The two partnerships of Loughborough University and adidas, and the University of Manchester and the Nuclear Decommissioning sector, are announced as joint winners of the 2023 Bhattacharyya Award in recognition of their stellar academia–industry collaboration.
At a Royal Academy of Engineering event held on Tuesday 24 October at the Edgbaston Park Hotel in Birmingham, the two partnerships of Loughborough University and adidas, and the University of Manchester and the nuclear decommissioning sector were announced as joint winners of the 2023 Bhattacharyya Award in recognition of their stellar academia–industry collaboration.
Funded by the UK’s Department for Science, Innovation and Technology, the annual Bhattacharyya Award is awarded to a UK university or college that has demonstrated a sustained, strategic industrial partnership in any academic discipline that has benefitted society and is deserving of national recognition. The Award was set up in tribute to the late Professor Lord Kumar Bhattacharyya KT CBE FREng FRS, Regius Professor of Manufacturing at the University of Warwick and founder of WMG. The Award comes with a £25,000 prize, which each of this year’s joint winners will receive.
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Loughborough University is a winner with its industrial partner adidas for its work in developing sports equipment and clothing for improved performance, safety and inclusivity that has brought iconic products to market such as World Cup footballs and more advanced cricket helmets that have eliminated facial injuries among professional helmeted batters.
Professor Andy Harland, Director of Loughborough University Sports Technology Institute, said: “I am delighted to accept the Bhattacharyya Award 2023 on behalf of Loughborough University and adidas as we share adidas's vision that sport has the power to change lives. It is humbling to be selected from the shortlist representing such excellent examples of high-quality engineering research and innovation and inspiring to know that we are all part of a community that makes such a difference to the society we live in. This award is a reflection on all the efforts of academics, researchers, students, technical and admin staff as well as all the unsung colleagues behind the scenes over many years. It would not have been possible without the vision, foresight and loyal partnership of adidas.”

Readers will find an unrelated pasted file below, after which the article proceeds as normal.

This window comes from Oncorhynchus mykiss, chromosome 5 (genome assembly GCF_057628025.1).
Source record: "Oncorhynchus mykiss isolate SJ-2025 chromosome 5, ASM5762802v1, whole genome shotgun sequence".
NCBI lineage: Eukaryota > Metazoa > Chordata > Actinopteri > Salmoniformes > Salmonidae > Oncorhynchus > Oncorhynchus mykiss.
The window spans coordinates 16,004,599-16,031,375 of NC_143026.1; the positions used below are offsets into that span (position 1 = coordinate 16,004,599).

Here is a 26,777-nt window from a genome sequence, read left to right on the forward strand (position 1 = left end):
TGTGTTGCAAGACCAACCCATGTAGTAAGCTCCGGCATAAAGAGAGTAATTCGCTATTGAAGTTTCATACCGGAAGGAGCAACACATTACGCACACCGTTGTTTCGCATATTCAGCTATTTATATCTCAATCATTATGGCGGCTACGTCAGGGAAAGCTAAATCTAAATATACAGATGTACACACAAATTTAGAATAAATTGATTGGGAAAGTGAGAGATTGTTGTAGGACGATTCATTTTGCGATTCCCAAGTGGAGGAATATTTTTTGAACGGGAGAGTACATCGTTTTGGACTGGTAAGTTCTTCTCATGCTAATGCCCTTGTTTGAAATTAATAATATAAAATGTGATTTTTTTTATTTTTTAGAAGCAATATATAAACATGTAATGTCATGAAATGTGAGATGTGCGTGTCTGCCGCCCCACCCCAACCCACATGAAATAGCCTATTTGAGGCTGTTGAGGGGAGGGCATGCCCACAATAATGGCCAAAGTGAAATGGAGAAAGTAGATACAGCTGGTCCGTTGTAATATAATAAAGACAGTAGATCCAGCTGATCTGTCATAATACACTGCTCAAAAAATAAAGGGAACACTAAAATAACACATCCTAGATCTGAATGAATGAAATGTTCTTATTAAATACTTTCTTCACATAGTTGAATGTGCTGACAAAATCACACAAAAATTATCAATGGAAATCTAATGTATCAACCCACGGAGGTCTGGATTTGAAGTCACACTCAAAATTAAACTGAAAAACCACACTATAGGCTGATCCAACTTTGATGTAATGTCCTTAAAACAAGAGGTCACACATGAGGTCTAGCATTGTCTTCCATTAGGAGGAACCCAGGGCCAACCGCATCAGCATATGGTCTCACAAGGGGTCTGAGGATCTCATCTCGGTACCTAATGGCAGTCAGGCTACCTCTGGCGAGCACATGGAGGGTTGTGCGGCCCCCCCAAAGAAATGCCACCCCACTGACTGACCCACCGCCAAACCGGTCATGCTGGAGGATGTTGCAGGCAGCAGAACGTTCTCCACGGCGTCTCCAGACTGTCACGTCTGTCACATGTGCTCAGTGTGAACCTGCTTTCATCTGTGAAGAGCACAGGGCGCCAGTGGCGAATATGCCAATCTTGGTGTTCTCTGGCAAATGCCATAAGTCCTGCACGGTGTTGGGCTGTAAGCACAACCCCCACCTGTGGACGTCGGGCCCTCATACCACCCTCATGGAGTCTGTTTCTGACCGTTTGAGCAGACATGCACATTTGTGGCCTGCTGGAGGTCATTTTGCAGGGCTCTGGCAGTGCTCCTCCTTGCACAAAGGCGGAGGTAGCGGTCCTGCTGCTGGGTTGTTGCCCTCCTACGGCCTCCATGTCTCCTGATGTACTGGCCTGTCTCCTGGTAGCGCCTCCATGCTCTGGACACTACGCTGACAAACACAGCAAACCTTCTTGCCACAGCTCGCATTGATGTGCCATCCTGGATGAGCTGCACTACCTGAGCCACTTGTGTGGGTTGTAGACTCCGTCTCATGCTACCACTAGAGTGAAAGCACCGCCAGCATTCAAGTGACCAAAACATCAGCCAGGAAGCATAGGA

University of Manchester won for its work with the nuclear decommissioning sector, providing expertise for quicker, safer nuclear decommissioning. The UK has been a nuclear nation for 75 years and has accumulated one of the largest, most complex nuclear legacies on Earth. Since 2002, government has focused on cleaning up this legacy, with the Dalton Nuclear Institute coordinating the UK’s most comprehensive nuclear academic community at The University of Manchester to deliver skilled people, impactful research and support for government policy development.
Professor Francis Livens, Director of the Dalton Nuclear Institute in The University of Manchester, said: “It’s a great privilege to receive the Bhattacharyya Award, recognising our collaboration with the nuclear decommissioning sector. We are extremely proud of this collaboration – we have built these relationships over more than two decades, and they have involved several hundred researchers across multiple disciplines. Thank you to the Royal Academy of Engineering, to our partners in industry and to all those whose work contributed to delivering safer, cleaner and cheaper decommissioning of our nuclear legacy.”
The winners were announced and presented with their Award by Dr Hayaatun Sillem CBE, CEO of the Royal Academy of Engineering.
Professor Dame Ann Dowling OM DBE FREng FRS, former President of the Academy and Chair of this year’s judging panel, said:
“Engineering is essential to every aspect of our lives, as demonstrated by our two winning collaborations. Both of these fascinating partnerships, developed over many years, demonstrate sustained innovation and impact in the vastly different areas of sports equipment design and nuclear decommissioning.
“From cricket helmets and sportswear to advising on deep disposal of nuclear waste, these engineering teams show the value of successful collaboration between academia and industry. The judges decided unanimously that they were both equally worthy winners.”
“This is my last year chairing the judging panel for the Bhattacharyya Award and I have enjoyed the role enormously. It is such a pleasure to see the breadth of innovation and the level of impact achieved by our finalists and I congratulate them all.”
1. The Bhattacharyya Award is a tribute to Professor Lord Kumar Bhattacharyya KT CBE FREng FRS, the Regius Professor of Manufacturing at the University of Warwick and founder of WMG who advocated for greater collaboration between industry and universities. Funded by the Department for Science, Innovation and Technology, the annual Bhattacharyya Award is open to UK universities and colleges that have demonstrated a sustained, strategic industrial partnership that has benefitted society and is deserving of national recognition. Industry–academia partnerships from any academic discipline are eligible for the Bhattacharyya Award. This year’s shortlist was:
2. The Royal Academy of Engineering is harnessing the power of engineering to build a sustainable society and an inclusive economy that works for everyone. In collaboration with our Fellows and partners, we’re growing talent and developing skills for the future, driving innovation and building global partnerships, and influencing policy and engaging the public. Together we’re working to tackle the greatest challenges of our age.
Media enquiries to: Pippa Cox at the Royal Academy of Engineering; Tel. +44 207 766 0745; email: Pippa.Cox@raeng.org.uk